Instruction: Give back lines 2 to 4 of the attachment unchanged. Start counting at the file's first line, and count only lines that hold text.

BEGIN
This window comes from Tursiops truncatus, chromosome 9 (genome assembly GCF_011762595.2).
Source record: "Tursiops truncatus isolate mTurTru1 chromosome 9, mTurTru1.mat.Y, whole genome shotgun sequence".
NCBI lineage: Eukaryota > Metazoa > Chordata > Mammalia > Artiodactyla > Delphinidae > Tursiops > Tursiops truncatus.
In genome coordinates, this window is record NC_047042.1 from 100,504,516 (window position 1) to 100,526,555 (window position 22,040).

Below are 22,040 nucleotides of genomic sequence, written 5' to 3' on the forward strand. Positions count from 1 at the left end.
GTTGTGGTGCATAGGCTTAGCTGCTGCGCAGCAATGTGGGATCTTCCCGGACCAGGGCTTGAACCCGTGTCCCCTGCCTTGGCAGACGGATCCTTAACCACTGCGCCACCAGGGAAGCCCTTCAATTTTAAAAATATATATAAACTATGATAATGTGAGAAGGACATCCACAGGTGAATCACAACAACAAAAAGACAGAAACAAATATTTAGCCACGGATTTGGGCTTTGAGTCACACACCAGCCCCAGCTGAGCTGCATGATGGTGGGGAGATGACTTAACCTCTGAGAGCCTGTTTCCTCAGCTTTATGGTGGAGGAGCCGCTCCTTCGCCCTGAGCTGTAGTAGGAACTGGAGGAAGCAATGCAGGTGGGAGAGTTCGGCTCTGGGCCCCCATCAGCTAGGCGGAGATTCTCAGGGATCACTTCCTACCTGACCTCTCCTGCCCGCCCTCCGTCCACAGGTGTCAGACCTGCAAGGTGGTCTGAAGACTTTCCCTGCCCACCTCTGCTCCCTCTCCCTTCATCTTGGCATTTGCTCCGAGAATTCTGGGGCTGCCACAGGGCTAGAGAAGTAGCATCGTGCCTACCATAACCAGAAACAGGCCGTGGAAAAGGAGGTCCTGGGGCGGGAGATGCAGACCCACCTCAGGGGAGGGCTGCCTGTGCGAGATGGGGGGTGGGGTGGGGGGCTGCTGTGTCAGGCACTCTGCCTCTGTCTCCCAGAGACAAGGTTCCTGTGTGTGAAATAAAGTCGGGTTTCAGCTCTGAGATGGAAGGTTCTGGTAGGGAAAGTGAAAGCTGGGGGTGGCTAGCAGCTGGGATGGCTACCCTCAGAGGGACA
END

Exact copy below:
Source record: "Tursiops truncatus isolate mTurTru1 chromosome 9, mTurTru1.mat.Y, whole genome shotgun sequence".
NCBI lineage: Eukaryota > Metazoa > Chordata > Mammalia > Artiodactyla > Delphinidae > Tursiops > Tursiops truncatus.
In genome coordinates, this window is record NC_047042.1 from 100,504,516 (window position 1) to 100,526,555 (window position 22,040).